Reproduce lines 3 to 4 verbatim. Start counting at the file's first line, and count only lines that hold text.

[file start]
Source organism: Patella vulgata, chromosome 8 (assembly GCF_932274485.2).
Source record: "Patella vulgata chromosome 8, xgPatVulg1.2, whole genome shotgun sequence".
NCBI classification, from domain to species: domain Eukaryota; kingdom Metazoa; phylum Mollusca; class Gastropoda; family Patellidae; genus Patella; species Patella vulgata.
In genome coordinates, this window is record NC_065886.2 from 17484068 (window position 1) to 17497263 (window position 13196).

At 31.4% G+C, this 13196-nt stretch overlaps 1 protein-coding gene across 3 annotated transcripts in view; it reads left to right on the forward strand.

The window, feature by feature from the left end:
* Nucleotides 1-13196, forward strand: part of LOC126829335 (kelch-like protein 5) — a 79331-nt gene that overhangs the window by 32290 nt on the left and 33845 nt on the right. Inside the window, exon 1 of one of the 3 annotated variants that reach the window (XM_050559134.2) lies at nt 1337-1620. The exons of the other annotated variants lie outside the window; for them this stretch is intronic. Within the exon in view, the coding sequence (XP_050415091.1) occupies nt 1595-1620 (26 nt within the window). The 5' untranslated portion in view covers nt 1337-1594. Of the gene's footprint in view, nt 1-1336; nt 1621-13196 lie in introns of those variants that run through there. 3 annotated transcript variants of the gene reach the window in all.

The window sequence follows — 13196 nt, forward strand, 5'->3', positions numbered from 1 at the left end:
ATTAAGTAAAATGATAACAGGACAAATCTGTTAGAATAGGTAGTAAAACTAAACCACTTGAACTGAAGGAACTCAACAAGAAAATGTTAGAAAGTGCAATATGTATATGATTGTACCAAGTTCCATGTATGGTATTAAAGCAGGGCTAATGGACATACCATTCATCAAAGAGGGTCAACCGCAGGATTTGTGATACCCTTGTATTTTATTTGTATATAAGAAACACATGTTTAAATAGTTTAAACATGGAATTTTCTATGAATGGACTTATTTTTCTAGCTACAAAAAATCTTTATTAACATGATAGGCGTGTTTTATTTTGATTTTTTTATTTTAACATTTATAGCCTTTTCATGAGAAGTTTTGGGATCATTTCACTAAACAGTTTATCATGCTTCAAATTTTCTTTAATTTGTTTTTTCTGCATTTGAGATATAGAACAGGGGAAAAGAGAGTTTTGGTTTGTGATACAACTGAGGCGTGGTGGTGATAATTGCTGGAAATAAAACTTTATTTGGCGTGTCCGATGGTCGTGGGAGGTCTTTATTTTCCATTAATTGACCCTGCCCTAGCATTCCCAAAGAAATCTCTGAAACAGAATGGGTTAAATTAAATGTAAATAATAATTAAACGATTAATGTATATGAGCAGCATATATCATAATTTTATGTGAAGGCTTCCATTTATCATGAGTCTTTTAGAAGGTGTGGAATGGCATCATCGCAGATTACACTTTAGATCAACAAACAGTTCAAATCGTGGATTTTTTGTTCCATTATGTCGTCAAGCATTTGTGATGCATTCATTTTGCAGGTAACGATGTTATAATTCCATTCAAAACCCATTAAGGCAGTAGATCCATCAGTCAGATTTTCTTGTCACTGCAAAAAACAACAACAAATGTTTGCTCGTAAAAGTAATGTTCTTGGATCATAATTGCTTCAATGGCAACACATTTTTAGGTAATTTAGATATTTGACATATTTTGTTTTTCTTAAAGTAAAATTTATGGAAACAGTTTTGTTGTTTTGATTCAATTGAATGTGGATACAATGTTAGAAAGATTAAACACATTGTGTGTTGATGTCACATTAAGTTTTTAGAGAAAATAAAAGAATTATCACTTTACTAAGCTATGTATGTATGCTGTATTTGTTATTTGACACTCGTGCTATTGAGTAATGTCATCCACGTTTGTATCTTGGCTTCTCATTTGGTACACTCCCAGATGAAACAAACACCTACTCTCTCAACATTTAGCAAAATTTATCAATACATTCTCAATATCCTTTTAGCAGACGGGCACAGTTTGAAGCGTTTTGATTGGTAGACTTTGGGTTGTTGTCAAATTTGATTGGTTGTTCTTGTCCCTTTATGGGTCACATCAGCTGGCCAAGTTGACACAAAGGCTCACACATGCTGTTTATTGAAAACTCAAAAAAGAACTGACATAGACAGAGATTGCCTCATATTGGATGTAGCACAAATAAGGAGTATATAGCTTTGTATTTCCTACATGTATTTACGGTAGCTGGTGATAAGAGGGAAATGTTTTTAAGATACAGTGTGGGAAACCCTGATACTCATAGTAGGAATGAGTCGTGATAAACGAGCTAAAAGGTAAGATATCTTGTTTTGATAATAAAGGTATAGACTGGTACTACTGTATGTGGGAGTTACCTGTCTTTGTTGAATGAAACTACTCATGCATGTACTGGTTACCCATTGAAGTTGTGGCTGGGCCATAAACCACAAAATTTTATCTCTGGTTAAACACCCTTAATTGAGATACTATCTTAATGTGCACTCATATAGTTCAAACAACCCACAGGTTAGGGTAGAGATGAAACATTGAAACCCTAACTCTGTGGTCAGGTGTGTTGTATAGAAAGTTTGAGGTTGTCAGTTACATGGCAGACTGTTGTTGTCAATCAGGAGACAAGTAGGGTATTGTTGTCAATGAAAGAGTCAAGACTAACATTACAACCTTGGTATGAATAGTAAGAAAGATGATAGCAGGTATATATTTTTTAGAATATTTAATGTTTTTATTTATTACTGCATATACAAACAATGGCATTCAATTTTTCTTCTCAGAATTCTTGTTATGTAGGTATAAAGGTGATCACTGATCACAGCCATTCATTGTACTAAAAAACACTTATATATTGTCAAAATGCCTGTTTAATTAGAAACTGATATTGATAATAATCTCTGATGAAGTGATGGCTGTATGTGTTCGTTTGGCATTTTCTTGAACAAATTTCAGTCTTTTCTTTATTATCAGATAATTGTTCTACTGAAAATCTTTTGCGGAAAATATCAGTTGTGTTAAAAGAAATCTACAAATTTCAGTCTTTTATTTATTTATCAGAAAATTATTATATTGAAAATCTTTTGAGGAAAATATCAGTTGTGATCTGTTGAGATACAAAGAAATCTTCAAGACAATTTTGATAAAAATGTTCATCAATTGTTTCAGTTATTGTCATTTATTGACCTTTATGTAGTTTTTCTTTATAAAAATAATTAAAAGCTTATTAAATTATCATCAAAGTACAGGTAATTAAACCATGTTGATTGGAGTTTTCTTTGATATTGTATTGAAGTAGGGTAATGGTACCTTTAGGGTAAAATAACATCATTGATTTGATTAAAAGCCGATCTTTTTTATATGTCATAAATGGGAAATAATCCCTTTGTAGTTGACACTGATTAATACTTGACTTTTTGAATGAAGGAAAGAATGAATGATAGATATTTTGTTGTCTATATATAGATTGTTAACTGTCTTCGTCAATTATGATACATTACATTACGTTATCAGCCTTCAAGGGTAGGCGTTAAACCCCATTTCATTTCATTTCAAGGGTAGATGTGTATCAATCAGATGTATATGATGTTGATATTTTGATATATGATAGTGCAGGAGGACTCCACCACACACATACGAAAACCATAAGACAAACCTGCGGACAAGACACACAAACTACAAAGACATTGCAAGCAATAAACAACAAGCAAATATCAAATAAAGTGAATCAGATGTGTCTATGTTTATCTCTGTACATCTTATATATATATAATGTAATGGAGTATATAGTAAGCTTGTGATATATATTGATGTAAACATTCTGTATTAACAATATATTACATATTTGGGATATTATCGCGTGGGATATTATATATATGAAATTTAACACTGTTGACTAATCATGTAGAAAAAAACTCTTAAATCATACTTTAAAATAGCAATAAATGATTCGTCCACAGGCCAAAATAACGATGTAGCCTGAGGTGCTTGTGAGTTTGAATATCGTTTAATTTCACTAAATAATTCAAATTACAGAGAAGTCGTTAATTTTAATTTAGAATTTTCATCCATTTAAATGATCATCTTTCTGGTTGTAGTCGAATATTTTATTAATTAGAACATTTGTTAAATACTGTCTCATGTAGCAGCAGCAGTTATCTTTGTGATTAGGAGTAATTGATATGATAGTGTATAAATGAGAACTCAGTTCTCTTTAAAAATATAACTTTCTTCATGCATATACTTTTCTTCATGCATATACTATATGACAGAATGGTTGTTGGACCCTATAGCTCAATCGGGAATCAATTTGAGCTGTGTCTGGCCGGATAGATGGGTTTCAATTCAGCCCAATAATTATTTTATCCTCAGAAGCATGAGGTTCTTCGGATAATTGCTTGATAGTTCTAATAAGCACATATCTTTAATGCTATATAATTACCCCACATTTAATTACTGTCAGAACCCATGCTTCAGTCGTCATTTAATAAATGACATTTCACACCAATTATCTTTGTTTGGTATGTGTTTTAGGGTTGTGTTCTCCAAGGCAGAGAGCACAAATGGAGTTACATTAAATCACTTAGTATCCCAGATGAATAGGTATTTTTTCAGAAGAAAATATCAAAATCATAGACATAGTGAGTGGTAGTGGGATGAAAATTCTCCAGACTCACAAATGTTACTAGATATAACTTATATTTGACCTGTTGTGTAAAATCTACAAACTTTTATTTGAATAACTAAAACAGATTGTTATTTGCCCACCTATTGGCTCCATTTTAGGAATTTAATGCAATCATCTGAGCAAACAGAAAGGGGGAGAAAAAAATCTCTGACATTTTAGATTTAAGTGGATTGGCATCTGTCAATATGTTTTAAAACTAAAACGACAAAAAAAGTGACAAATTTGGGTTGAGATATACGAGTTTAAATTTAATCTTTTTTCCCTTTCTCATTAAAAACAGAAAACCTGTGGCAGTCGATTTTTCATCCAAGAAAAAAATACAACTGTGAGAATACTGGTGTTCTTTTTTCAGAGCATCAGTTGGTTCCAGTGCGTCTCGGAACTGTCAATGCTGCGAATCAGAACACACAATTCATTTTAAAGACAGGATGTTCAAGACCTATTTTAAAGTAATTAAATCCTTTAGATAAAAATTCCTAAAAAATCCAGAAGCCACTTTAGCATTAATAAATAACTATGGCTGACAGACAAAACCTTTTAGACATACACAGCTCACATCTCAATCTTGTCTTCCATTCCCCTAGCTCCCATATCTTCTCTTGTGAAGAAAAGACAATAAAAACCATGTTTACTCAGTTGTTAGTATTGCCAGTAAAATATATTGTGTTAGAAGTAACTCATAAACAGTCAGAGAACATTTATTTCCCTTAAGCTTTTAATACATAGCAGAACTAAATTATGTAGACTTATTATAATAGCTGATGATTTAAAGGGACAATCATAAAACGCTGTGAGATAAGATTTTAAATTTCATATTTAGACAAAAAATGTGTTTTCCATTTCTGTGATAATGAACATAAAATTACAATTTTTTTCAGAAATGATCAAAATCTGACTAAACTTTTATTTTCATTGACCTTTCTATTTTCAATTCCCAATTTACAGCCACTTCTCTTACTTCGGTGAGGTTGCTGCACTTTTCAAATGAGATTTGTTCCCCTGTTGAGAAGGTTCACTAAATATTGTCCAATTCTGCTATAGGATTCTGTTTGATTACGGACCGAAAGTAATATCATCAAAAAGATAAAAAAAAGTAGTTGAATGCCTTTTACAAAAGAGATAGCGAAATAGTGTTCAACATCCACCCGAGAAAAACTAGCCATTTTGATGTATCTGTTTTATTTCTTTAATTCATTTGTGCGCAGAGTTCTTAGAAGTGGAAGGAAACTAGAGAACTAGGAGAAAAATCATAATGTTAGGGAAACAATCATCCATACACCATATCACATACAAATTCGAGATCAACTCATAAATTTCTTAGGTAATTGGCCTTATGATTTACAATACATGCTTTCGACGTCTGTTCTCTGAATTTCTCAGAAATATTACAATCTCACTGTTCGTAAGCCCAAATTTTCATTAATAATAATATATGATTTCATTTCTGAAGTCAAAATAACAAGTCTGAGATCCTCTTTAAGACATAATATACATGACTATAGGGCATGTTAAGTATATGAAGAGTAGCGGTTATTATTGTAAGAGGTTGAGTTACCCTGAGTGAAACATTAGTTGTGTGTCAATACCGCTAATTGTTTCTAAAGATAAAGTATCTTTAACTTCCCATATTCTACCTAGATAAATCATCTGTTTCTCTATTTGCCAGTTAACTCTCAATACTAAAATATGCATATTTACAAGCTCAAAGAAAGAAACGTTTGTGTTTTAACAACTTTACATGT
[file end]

NCBI classification, from domain to species: domain Eukaryota; kingdom Metazoa; phylum Mollusca; class Gastropoda; family Patellidae; genus Patella; species Patella vulgata.
In genome coordinates, this window is record NC_065886.2 from 17484068 (window position 1) to 17497263 (window position 13196).